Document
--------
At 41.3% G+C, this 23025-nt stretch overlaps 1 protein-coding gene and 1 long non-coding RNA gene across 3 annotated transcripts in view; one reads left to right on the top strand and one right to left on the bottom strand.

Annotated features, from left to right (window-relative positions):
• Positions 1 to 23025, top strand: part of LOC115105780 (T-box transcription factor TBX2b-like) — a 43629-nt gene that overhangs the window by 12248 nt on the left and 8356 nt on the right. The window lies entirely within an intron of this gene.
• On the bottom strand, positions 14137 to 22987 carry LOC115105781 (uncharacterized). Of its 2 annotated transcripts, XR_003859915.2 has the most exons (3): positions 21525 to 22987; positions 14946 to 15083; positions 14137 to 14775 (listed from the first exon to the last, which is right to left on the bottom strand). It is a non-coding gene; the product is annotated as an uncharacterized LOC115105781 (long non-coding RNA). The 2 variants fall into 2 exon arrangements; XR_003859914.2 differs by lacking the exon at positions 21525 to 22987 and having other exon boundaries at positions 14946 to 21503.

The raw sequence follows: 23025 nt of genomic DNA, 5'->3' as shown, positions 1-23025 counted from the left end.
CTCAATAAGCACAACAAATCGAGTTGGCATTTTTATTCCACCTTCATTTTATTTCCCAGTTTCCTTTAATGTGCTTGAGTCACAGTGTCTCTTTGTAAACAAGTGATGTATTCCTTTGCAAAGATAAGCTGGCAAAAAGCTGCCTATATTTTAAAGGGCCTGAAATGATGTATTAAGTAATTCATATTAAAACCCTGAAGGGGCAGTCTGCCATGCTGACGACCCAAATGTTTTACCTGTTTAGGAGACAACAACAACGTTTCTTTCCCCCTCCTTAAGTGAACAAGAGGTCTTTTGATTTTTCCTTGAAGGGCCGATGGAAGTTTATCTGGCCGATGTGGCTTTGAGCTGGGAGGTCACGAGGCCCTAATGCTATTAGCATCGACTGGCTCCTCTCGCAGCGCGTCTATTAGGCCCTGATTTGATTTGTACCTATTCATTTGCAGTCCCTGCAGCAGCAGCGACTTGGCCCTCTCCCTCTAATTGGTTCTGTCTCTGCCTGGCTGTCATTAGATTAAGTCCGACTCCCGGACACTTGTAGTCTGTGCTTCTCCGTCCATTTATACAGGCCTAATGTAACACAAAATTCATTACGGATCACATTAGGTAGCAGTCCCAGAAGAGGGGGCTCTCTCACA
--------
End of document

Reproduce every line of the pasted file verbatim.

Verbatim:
At 41.3% G+C, this 23025-nt stretch overlaps 1 protein-coding gene and 1 long non-coding RNA gene across 3 annotated transcripts in view; one reads left to right on the top strand and one right to left on the bottom strand.

Annotated features, from left to right (window-relative positions):
• Positions 1 to 23025, top strand: part of LOC115105780 (T-box transcription factor TBX2b-like) — a 43629-nt gene that overhangs the window by 12248 nt on the left and 8356 nt on the right. The window lies entirely within an intron of this gene.
• On the bottom strand, positions 14137 to 22987 carry LOC115105781 (uncharacterized). Of its 2 annotated transcripts, XR_003859915.2 has the most exons (3): positions 21525 to 22987; positions 14946 to 15083; positions 14137 to 14775 (listed from the first exon to the last, which is right to left on the bottom strand). It is a non-coding gene; the product is annotated as an uncharacterized LOC115105781 (long non-coding RNA). The 2 variants fall into 2 exon arrangements; XR_003859914.2 differs by lacking the exon at positions 21525 to 22987 and having other exon boundaries at positions 14946 to 21503.

The raw sequence follows: 23025 nt of genomic DNA, 5'->3' as shown, positions 1-23025 counted from the left end.
CTCAATAAGCACAACAAATCGAGTTGGCATTTTTATTCCACCTTCATTTTATTTCCCAGTTTCCTTTAATGTGCTTGAGTCACAGTGTCTCTTTGTAAACAAGTGATGTATTCCTTTGCAAAGATAAGCTGGCAAAAAGCTGCCTATATTTTAAAGGGCCTGAAATGATGTATTAAGTAATTCATATTAAAACCCTGAAGGGGCAGTCTGCCATGCTGACGACCCAAATGTTTTACCTGTTTAGGAGACAACAACAACGTTTCTTTCCCCCTCCTTAAGTGAACAAGAGGTCTTTTGATTTTTCCTTGAAGGGCCGATGGAAGTTTATCTGGCCGATGTGGCTTTGAGCTGGGAGGTCACGAGGCCCTAATGCTATTAGCATCGACTGGCTCCTCTCGCAGCGCGTCTATTAGGCCCTGATTTGATTTGTACCTATTCATTTGCAGTCCCTGCAGCAGCAGCGACTTGGCCCTCTCCCTCTAATTGGTTCTGTCTCTGCCTGGCTGTCATTAGATTAAGTCCGACTCCCGGACACTTGTAGTCTGTGCTTCTCCGTCCATTTATACAGGCCTAATGTAACACAAAATTCATTACGGATCACATTAGGTAGCAGTCCCAGAAGAGGGGGCTCTCTCACA